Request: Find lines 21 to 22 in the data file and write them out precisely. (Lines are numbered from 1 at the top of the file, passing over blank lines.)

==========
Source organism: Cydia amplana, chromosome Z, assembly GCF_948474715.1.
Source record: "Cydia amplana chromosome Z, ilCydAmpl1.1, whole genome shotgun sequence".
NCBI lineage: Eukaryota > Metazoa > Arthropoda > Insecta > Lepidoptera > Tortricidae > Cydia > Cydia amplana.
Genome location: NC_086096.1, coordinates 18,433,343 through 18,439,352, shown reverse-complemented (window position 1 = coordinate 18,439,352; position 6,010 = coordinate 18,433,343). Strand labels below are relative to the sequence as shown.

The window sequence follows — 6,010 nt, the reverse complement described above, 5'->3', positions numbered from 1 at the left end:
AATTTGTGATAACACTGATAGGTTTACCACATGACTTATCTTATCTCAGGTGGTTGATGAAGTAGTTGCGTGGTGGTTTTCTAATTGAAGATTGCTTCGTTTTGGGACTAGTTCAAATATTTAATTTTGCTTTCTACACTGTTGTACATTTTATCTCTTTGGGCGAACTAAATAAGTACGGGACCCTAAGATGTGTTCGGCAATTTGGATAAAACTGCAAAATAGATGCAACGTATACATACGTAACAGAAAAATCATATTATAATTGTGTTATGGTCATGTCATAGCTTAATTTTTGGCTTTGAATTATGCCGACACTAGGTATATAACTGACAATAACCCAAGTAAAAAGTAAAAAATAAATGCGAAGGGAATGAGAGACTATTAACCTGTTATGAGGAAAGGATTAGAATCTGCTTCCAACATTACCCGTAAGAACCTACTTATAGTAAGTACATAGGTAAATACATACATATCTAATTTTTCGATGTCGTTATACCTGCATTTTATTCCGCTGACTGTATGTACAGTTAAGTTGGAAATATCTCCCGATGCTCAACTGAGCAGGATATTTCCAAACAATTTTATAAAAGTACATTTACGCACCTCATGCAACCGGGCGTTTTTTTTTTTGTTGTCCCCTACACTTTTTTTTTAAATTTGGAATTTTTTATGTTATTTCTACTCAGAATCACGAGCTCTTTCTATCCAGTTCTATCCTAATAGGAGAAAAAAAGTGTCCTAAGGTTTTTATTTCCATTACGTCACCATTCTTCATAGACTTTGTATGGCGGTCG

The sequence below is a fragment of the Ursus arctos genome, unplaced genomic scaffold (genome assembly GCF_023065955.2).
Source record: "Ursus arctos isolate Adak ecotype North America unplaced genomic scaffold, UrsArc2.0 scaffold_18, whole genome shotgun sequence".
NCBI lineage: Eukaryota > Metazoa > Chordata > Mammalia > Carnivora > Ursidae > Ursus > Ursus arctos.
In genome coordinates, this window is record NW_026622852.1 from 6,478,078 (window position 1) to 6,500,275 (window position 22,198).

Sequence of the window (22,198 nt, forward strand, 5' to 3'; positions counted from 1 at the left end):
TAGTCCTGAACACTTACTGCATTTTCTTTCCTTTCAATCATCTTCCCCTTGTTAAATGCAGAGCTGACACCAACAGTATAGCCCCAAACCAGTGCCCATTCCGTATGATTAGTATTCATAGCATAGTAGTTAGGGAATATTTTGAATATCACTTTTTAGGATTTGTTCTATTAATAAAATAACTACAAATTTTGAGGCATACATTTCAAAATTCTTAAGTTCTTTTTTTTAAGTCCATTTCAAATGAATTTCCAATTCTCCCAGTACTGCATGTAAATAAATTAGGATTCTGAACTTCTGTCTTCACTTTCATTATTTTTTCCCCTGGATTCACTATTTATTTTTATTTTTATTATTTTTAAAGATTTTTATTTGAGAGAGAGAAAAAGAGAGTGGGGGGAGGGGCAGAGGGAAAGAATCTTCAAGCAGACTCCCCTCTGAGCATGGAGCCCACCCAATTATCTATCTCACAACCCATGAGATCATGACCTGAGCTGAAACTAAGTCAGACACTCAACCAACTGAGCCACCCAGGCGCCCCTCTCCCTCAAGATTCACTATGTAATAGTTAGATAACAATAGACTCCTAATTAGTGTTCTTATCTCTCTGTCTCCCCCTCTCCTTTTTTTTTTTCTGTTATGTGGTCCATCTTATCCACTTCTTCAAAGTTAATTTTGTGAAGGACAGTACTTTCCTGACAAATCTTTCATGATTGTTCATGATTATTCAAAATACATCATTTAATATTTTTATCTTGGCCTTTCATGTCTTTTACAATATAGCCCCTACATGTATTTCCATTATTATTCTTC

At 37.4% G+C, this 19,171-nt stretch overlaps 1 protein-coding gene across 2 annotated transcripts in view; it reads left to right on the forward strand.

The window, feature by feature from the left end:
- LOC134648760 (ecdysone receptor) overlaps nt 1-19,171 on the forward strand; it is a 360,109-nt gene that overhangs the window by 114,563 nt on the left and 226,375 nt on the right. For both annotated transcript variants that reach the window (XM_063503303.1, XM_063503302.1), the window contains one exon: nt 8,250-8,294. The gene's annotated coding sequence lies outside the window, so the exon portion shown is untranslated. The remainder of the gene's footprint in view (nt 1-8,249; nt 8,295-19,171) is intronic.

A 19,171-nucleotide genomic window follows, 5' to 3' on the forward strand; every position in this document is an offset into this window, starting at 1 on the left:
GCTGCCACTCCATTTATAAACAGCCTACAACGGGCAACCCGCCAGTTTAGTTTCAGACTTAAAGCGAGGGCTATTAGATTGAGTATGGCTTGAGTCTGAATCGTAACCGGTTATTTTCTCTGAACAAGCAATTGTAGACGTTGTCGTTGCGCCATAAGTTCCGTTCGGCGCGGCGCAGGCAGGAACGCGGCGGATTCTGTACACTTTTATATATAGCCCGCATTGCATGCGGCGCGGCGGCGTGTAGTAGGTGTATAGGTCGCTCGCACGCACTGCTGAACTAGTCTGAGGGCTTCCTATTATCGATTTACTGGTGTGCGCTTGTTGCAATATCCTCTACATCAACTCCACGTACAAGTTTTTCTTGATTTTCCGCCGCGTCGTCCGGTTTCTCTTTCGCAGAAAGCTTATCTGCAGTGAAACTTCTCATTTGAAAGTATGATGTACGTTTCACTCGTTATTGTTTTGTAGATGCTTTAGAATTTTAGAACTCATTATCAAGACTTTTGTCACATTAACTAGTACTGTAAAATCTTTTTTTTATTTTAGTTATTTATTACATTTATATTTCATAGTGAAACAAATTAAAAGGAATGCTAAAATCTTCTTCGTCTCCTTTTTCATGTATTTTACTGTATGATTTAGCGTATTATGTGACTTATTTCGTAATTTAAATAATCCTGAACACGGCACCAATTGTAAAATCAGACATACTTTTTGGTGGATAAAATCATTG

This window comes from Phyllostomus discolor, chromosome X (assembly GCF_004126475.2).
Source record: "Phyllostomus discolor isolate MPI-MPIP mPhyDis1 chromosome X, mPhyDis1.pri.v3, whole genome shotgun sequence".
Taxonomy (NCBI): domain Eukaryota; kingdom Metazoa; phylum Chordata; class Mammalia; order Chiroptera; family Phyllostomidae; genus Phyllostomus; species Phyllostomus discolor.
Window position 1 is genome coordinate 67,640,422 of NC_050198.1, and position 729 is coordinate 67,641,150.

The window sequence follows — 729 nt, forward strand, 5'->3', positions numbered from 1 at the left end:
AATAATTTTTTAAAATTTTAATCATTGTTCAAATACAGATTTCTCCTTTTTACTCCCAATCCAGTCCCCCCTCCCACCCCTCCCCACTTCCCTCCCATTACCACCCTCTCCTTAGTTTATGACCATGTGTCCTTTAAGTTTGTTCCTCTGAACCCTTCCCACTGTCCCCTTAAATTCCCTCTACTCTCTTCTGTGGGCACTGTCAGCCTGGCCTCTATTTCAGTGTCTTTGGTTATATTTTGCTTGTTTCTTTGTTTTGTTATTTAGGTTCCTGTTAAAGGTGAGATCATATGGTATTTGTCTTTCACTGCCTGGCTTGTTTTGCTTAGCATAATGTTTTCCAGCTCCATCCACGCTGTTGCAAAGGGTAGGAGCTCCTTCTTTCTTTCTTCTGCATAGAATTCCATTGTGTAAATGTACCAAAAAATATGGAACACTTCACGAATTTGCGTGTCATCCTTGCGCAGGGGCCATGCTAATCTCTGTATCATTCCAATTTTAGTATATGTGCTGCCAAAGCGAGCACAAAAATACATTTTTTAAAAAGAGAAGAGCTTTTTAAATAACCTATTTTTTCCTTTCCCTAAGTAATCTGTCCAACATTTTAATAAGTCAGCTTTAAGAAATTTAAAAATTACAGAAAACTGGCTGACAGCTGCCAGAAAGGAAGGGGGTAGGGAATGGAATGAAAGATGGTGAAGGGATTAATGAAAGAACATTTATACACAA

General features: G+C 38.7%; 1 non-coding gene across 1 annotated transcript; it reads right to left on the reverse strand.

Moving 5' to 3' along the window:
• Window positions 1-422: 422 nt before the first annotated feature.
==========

Window position 1 is genome coordinate 67,640,422 of NC_050198.1, and position 729 is coordinate 67,641,150.

The window sequence follows — 729 nt, forward strand, 5'->3', positions numbered from 1 at the left end: